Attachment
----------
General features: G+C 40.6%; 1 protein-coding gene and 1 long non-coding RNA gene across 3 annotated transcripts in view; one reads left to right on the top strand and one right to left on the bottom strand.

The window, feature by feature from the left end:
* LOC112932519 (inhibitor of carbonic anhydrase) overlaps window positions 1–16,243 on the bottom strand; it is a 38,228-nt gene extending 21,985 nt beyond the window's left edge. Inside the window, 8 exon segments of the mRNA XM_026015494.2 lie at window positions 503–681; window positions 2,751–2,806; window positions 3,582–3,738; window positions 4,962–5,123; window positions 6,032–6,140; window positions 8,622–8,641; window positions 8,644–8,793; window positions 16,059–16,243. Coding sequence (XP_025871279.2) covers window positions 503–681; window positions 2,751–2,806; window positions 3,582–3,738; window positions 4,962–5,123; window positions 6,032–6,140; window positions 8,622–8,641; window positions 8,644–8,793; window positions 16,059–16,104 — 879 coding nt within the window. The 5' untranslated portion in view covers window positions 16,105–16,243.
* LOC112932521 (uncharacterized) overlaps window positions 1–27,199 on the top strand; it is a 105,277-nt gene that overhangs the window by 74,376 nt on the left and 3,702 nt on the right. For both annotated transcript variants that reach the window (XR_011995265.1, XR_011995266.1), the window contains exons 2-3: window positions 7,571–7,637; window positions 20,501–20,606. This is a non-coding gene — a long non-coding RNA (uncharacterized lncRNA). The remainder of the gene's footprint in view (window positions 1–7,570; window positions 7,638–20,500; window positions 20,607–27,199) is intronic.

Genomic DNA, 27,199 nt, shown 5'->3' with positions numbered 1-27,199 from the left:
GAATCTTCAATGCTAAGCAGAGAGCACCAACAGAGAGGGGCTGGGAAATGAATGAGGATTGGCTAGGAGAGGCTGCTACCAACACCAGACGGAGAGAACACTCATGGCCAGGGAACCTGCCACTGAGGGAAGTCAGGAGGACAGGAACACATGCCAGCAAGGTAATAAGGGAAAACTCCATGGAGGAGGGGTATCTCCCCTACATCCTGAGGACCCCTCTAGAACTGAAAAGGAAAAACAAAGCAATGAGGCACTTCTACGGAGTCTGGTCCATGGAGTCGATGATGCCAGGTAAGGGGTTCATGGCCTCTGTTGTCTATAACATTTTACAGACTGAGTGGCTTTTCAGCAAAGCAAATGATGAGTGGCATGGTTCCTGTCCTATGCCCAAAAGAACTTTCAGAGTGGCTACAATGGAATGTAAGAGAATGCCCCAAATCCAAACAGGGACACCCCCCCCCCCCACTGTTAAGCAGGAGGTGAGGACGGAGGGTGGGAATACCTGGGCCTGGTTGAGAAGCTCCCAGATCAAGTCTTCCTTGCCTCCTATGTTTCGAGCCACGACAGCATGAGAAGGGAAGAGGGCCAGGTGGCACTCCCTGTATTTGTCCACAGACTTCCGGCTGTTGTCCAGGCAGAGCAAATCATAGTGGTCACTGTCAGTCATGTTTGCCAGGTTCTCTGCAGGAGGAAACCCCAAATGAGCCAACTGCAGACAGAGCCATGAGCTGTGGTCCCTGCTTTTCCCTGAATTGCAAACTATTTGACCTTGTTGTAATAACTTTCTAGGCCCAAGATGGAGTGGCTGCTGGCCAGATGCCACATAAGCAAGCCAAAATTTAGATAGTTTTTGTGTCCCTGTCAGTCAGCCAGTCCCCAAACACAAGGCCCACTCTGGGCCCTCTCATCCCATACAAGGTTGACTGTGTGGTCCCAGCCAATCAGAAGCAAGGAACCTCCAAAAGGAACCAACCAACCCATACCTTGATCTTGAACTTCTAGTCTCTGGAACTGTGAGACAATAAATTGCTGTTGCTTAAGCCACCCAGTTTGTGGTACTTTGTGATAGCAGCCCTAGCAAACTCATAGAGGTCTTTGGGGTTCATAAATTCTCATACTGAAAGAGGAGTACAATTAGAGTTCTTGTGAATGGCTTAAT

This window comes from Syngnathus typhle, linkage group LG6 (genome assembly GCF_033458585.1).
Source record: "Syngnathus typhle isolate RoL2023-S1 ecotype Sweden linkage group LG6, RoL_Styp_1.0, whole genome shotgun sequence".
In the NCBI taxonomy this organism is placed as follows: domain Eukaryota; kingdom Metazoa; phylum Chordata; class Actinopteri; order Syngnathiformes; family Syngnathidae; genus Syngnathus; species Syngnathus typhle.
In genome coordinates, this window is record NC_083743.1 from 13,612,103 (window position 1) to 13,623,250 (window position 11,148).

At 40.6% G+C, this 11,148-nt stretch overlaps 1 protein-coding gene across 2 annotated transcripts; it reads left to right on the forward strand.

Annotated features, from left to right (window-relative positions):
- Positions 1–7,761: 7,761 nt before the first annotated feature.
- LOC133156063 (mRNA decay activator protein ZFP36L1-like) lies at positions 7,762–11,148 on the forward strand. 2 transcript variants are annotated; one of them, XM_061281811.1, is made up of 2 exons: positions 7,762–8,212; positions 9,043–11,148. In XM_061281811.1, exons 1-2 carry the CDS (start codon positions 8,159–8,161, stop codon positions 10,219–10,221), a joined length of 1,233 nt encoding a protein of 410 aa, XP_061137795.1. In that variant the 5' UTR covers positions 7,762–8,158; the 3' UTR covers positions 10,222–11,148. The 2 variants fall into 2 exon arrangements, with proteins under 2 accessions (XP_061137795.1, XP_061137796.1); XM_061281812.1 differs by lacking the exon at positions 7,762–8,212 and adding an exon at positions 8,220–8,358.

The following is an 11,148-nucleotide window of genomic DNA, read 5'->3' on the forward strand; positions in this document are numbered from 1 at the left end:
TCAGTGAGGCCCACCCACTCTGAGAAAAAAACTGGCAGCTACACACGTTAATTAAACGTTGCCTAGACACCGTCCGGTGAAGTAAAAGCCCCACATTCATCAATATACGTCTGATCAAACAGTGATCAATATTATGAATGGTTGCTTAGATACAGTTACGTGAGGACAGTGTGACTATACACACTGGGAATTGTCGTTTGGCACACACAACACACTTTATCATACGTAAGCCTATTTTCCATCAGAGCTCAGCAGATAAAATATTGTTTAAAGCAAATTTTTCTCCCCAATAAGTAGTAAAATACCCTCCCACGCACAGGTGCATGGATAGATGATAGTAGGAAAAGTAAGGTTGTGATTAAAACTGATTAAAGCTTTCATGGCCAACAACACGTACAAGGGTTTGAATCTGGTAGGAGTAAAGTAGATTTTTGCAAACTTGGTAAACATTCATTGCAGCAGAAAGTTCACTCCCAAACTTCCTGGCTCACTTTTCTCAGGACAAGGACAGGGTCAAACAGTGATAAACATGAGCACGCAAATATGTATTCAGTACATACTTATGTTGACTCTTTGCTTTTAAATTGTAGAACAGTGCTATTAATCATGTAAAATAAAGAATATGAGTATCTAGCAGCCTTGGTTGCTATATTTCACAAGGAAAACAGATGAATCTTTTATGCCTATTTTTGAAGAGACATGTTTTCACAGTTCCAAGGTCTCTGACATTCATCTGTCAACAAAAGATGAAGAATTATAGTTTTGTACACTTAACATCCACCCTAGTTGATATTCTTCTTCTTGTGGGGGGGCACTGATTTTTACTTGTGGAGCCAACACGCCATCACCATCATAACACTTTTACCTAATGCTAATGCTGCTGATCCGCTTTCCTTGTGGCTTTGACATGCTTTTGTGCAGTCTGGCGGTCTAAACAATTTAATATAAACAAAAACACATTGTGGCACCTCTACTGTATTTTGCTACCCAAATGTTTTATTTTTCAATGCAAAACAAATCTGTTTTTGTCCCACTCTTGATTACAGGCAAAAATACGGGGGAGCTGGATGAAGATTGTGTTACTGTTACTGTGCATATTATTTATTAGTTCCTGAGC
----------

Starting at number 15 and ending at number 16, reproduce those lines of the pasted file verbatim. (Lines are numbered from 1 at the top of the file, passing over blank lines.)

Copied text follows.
The following is an 11,148-nucleotide window of genomic DNA, read 5'->3' on the forward strand; positions in this document are numbered from 1 at the left end:
TCAGTGAGGCCCACCCACTCTGAGAAAAAAACTGGCAGCTACACACGTTAATTAAACGTTGCCTAGACACCGTCCGGTGAAGTAAAAGCCCCACATTCATCAATATACGTCTGATCAAACAGTGATCAATATTATGAATGGTTGCTTAGATACAGTTACGTGAGGACAGTGTGACTATACACACTGGGAATTGTCGTTTGGCACACACAACACACTTTATCATACGTAAGCCTATTTTCCATCAGAGCTCAGCAGATAAAATATTGTTTAAAGCAAATTTTTCTCCCCAATAAGTAGTAAAATACCCTCCCACGCACAGGTGCATGGATAGATGATAGTAGGAAAAGTAAGGTTGTGATTAAAACTGATTAAAGCTTTCATGGCCAACAACACGTACAAGGGTTTGAATCTGGTAGGAGTAAAGTAGATTTTTGCAAACTTGGTAAACATTCATTGCAGCAGAAAGTTCACTCCCAAACTTCCTGGCTCACTTTTCTCAGGACAAGGACAGGGTCAAACAGTGATAAACATGAGCACGCAAATATGTATTCAGTACATACTTATGTTGACTCTTTGCTTTTAAATTGTAGAACAGTGCTATTAATCATGTAAAATAAAGAATATGAGTATCTAGCAGCCTTGGTTGCTATATTTCACAAGGAAAACAGATGAATCTTTTATGCCTATTTTTGAAGAGACATGTTTTCACAGTTCCAAGGTCTCTGACATTCATCTGTCAACAAAAGATGAAGAATTATAGTTTTGTACACTTAACATCCACCCTAGTTGATATTCTTCTTCTTGTGGGGGGGCACTGATTTTTACTTGTGGAGCCAACACGCCATCACCATCATAACACTTTTACCTAATGCTAATGCTGCTGATCCGCTTTCCTTGTGGCTTTGACATGCTTTTGTGCAGTCTGGCGGTCTAAACAATTTAATATAAACAAAAACACATTGTGGCACCTCTACTGTATTTTGCTACCCAAATGTTTTATTTTTCAATGCAAAACAAATCTGTTTTTGTCCCACTCTTGATTACAGGCAAAAATACGGGGGAGCTGGATGAAGATTGTGTTACTGTTACTGTGCATATTATTTATTAGTTCCTGAGC